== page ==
No Matter How Vile, the Theatre Fraternity Will Protect Its Members


Last week, BroadwayRadio critic, Peter Filichia body-shamed performers in his review of Camp Morning Wood on his weekly podcast segment. His comments included repeatedly calling a performer “substantially overweight” and mocking the genitalia of performers who appeared nude in the show. BroadwayRadio deleted the clip from their show(which they should have done before initially posting it), but they can be heard here.

Obviously, there was swift backlash with many calling out Filichia for his comments. Both BroadwayRadio and Filichia tried to apologize, but their half-assed apologies were also called out. At no point did either party truly address the severity of their actions or show any accountability. In fact, BroadwayRadio is back to business as usual with Filichia doing his reviews. It would seem that founder James Marino and Peter Filichia want to move on from this as quickly as possible and get back to their non-relevance as a theatre commentary outlet.

But something I found equally surprising and disappointing was not how much support Filichia was receiving, but from where the support was coming from. Many who posted positively on his Facebook page and negatively on ours were those who held power positions within the professional theatre ranks. These folks, 99% of which were men, did everything from voice support for Filichia to blaming the performers of the show, stating they should have had thicker skin when their manhood was mocked.

One particular person stood out to me. Evans Haile dropped these comments on Filichia’s Facebook page and ours.

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Now let the record show, I honestly don’t care about what Haile says about me. I'm not egotistical by saying I’m one of the more polarizing theatre bloggers today and that there isn’t a day that goes by where I’m not proverbially burned in effigy online. However, I do have a couple of issues with his statements. The first being that the articles regarding Filichia are based on fact. Did he body shame performers in an unprecedented disgusting way? Yes. Does Peter Filichia have a history with such comments? Yes. I’m not making any of this up to create a narrative on the man.

My second issue is that Evans Haile is the Executive Director at the York Theatre Company in New York City. Even though this critic body-shamed performers in a show at a fellow theatre in the same city, Haile dismisses that to praise Filichia continuously.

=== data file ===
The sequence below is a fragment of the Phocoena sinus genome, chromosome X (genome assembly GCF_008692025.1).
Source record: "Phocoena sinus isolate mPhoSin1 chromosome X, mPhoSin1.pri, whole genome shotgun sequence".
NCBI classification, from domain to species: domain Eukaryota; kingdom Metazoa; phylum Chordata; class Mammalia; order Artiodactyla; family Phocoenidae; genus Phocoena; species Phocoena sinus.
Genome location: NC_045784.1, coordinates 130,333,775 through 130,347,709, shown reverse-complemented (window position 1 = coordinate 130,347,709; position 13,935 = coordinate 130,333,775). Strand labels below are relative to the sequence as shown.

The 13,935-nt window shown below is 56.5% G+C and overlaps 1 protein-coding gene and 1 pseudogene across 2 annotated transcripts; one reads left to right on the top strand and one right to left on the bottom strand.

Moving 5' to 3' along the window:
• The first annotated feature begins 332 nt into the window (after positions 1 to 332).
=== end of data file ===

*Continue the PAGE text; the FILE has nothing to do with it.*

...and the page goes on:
So my question is, what if Filichia had body-shamed cast members of York Theatre Company productions? What if he commented on the appearance of performers in Enter Laughing or Desperate Measures? What if he made inappropriate comments about the cast of Lonesome Blues or Unexpected Joy? Would he still refer to Filichia as a “gentleman,” “scholar,” or “respected writer”?

Depending on how Haile would answer that, he’s either the worst executive director in New York or he’s a hypocrite.

Either way, if this the mindset of leadership at York Theatre Company, we won’t be reviewing/promoting their productions any time soon.

But what Haile’s unyielding support of Filichia demonstrates is the fact that no matter how bad one of them behaves, the theatrical fraternity will protect and support them. James Marino stated on the podcast that the reason he didn’t edit Filichia’s initial comments out of the show was that “no one edits Peter Filichia.” The “reverence” Marino holds for Filichia trumps whatever vile comments are included in his reviews. Filichia has been the host and head of the selection committee for the Theatre World Awards, even though he has a long history of out-of-bounds commentary.

We’ve seen this many times before, whether it was with James Barbour, Amar Ramasar, Ben Vereen or a host of other male theatre professionals who are protected, supported and welcomed back with open arms by this brotherhood of man. Each time, it tells the rest of us, “your issues/abuse/marginalization” doesn’t matter.

The result of this continued narrative? This type of shit keeps happening. More people will be abused. More people will suffer from unethical treatment. And more people will be afraid to report it out of fear of non-action and retribution.

Is there a silver lining? Somewhat. What I’ve noticed is that younger generations seem to understand that this type of behavior is unacceptable. But while the old guard still hold position of power with old ways of thinking, I doubt anything will change soon.